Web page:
By Harvey Deutschendorf
“My music comes from many, many, many places. My emotions, my feelings, my thoughts, and conversations I have with people I know who influence me.” ~ Alicia Keys~
Think of people who seem to bring out the best in you whenever you talk to them. You feel comfortable conversing with them and could go on talking forever. They may be old friends or someone you just met, but the conversation just seems to flow smoothly and naturally. Have you every wished that you had the capacity to talk to strangers and have them instantly warm up to you? If you wish you had the natural ability of making conversation people you admire have, don’t despair. Having meaningful conversations is something that can be learned and with focus and practice, we can all become better at this. With enough practice and perseverance, we can all become excellent conversationalists. Here are five key ideas that will keep us on the right track.
1. Get out of yourself and make it about the other person
Have you ever had someone talk endlessly about something that you didn’t have the slightest interest in? It felt like they were having a conversation with themselves; a monologue, you just happened to be there. These people seem to be oblivious to the idea that you may not share their interest. The best conversations begin with showing an interest in the other person, their world and what they might value. Most people love to talk about themselves. Ask them an open ended question about something that you have notice about them. If you can give them a sincere compliment or give them positive feedback, you’ve made a great start. Great conversationalists have a sincere interest in others, notice things about people and use these thoughts to start and fuel their conversations.
2. Practice active listening
Most people are thinking of a response, or something that they want to say when another is still speaking. Become aware of this during your future conversations and when you find your mind going to a response, stop and try to force yourself to listen. This is not easy, especially if you are highly extroverted. You can practice by spending time with your partner, or a friend, by repeating back to them what they just said. This exercise helps create awareness of the amount of time we actually spend active listening with others.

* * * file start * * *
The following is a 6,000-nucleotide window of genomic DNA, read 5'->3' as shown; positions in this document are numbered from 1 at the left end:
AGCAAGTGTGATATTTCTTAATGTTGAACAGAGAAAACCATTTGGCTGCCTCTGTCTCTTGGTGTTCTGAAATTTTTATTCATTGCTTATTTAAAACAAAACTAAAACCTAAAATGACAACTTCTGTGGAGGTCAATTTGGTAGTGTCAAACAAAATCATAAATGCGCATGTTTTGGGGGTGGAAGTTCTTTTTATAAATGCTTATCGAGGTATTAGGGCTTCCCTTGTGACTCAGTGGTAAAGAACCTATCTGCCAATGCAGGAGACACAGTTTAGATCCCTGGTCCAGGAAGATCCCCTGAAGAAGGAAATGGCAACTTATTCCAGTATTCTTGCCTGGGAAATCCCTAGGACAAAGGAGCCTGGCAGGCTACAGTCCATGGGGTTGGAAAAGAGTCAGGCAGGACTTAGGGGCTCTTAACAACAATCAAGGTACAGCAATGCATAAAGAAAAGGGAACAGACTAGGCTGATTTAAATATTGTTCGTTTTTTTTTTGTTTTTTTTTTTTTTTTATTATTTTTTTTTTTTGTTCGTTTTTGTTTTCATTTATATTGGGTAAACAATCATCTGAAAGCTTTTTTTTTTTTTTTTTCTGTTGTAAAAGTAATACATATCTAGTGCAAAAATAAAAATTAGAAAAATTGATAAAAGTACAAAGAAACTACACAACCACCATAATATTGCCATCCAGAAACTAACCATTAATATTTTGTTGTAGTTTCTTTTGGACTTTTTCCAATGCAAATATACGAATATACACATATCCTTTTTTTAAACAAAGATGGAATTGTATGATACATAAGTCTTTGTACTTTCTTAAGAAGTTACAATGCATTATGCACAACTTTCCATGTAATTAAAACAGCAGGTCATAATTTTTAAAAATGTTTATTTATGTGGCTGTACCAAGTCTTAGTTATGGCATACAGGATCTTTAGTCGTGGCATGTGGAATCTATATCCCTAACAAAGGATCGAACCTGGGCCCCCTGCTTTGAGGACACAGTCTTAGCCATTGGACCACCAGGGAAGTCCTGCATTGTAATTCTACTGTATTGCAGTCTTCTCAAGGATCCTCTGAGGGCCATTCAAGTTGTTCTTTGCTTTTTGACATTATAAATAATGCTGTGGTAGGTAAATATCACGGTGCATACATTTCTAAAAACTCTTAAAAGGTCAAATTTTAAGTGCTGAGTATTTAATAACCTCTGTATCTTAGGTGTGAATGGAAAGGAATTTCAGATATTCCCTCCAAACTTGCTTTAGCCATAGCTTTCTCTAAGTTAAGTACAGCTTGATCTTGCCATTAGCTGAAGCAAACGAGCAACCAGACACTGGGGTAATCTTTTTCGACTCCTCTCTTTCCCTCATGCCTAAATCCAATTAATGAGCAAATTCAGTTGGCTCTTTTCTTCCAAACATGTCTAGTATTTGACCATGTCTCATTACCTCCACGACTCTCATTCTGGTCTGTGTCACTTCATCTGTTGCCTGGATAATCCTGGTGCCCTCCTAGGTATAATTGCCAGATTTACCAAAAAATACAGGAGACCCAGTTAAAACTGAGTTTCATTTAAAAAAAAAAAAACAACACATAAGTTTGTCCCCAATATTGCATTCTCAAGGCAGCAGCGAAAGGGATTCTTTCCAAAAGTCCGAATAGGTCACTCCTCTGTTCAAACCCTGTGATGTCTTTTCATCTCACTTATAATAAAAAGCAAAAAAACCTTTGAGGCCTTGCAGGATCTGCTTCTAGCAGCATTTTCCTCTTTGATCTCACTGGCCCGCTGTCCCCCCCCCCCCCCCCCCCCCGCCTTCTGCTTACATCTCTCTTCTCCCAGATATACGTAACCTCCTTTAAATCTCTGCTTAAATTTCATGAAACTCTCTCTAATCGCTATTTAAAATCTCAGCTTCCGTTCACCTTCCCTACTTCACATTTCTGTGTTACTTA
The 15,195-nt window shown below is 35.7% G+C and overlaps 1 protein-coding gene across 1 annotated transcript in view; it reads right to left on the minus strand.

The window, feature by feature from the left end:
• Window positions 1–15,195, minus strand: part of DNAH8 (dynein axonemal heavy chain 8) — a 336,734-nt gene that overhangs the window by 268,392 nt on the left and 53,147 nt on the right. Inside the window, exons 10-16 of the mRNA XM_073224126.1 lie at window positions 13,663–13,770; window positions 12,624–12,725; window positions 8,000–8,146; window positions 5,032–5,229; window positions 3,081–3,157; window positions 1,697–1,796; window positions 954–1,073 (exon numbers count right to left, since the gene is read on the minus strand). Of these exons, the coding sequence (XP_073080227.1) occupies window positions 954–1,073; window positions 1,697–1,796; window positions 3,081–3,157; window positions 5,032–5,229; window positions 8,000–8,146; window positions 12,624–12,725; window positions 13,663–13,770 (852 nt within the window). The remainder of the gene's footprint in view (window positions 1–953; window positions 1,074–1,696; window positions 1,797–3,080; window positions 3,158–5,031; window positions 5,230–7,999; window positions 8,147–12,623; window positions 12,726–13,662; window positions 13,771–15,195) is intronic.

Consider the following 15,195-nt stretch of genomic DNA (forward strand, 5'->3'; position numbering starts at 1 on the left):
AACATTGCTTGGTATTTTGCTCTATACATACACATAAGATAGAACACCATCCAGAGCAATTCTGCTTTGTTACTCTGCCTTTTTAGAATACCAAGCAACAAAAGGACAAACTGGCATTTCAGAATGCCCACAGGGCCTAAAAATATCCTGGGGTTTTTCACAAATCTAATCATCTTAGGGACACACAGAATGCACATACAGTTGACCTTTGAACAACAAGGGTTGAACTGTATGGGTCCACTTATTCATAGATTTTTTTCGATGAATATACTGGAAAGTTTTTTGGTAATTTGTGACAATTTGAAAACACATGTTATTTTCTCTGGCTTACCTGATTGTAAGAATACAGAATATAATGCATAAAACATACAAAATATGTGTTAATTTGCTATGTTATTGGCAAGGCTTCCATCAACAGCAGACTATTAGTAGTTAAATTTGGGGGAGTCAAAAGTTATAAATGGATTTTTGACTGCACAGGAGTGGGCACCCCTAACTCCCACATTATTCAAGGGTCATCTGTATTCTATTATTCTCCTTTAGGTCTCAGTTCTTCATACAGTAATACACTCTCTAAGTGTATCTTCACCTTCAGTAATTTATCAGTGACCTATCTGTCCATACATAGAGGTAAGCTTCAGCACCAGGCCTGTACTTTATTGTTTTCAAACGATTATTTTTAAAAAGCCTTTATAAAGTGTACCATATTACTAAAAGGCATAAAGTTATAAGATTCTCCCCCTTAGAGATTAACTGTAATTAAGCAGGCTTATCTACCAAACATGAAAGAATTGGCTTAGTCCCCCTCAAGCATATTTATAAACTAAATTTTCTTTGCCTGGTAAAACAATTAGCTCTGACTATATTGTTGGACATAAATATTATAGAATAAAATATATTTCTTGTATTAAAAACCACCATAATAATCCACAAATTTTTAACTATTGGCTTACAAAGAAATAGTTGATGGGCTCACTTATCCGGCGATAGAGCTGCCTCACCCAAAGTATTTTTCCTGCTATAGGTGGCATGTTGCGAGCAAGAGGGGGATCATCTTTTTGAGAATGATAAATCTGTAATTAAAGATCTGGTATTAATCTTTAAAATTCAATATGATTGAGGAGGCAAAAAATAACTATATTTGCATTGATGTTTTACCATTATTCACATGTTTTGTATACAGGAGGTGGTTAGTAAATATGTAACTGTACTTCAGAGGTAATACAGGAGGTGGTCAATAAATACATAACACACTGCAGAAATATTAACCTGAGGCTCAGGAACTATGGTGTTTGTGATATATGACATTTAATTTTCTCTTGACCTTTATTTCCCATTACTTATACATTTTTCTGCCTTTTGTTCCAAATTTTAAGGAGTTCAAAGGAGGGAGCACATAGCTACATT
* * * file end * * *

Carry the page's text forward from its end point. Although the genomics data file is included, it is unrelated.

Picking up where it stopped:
3. Moving the conversation to a deeper level
Think of the people that you are willing to open up to and share concerns. What is it about them that makes you so comfortable disclosing your thoughts that separates them from others? Likely they are good at making eye contact with you and help you feel like you are receiving their full and undivided attention. Pay attention to their expressions. Notice they are with you not only in the tone of their words, but in their expressions. Their faces light up when you are sharing something you are happy or excited about and take on a solemn, sad look when you are sharing bad news. You sense and feel they are totally engrossed in what you are telling them. If trying this seems unnatural to you, practice and push yourself to do so. Notice that people will start to react differently to you.
4. Asking good questions
We can encourage others to share more of themselves by showing an interest and asking open ended questions to help them delve deeper into the conversation. Good questions are asking someone how they think or feel about a topic they are discussing. If you have talked to someone before, ask them about events they volunteered in a previous conversation. Likely, if they brought up something on their own, it is of interest and some importance to them. Ask yourself what other areas that are related to their interests they would love to talk about.
5. Time and space
Never start a conversation beyond exchanging quick pleasantries unless you have the time to hear the other person out. Don’t ask someone how they are, unless you have the time to really hear from them. Places that are noisy with a lot of people around are not the best venue to engage in great conversation. Good conversation requires a slow, relaxed pace and a pressure free atmosphere devoid of distractions. Coffee shops are great for this purpose, sports bars not so much.
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About The Coach
Harvey Deutschendorf is an emotional intelligence expert, internationally published author and speaker. Take The EI Quiz: theotherkindofsmart.com. Read The Book:THE OTHER KIND OF SMART, Simple Ways to Boost Your Emotional Intelligence for Greater Personal Effectiveness and Success has been published in 4 languages. You can follow him on Twitter @theeiguy.